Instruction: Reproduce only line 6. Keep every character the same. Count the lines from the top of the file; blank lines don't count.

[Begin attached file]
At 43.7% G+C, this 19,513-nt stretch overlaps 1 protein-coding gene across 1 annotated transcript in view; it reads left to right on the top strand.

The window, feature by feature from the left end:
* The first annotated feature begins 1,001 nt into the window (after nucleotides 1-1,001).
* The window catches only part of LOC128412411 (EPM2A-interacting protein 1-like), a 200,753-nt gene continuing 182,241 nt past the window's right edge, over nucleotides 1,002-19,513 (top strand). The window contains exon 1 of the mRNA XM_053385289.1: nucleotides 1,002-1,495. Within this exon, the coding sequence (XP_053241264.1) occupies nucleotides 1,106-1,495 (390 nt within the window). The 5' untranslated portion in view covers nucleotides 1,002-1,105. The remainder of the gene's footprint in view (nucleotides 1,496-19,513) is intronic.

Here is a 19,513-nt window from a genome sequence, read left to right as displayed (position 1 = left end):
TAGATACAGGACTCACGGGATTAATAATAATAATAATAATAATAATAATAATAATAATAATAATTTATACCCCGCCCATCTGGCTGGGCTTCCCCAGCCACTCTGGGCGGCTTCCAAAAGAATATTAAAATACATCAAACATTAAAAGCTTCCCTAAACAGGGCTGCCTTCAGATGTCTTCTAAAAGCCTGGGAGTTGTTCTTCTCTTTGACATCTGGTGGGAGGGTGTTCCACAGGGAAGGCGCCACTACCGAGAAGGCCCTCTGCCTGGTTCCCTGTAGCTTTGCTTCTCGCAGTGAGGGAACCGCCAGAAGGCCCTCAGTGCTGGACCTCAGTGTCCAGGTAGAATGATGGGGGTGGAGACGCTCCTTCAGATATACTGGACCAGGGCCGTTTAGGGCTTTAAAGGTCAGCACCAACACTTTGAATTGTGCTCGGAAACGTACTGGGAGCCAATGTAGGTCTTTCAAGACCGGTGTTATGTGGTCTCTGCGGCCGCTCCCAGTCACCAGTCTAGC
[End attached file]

TAGATACAGGACTCACGGGATTAATAATAATAATAATAATAATAATAATAATAATAATAATAATTTATACCCCGCCCATCTGGCTGGGCTTCCCCAGCCACTCTGGGCGGCTTCCAAAAGAATATTAAAATACATCAAACATTAAAAGCTTCCCTAAACAGGGCTGCCTTCAGATGTCTTCTAAAAGCCTGGGAGTTGTTCTTCTCTTTGACATCTGGTGGGAGGGTGTTCCACAGGGAAGGCGCCACTACCGAGAAGGCCCTCTGCCTGGTTCCCTGTAGCTTTGCTTCTCGCAGTGAGGGAACCGCCAGAAGGCCCTCAGTGCTGGACCTCAGTGTCCAGGTAGAATGATGGGGGTGGAGACGCTCCTTCAGATATACTGGACCAGGGCCGTTTAGGGCTTTAAAGGTCAGCACCAACACTTTGAATTGTGCTCGGAAACGTACTGGGAGCCAATGTAGGTCTTTCAAGACCGGTGTTATGTGGTCTCTGCGGCCGCTCCCAGTCACCAGTCTAGC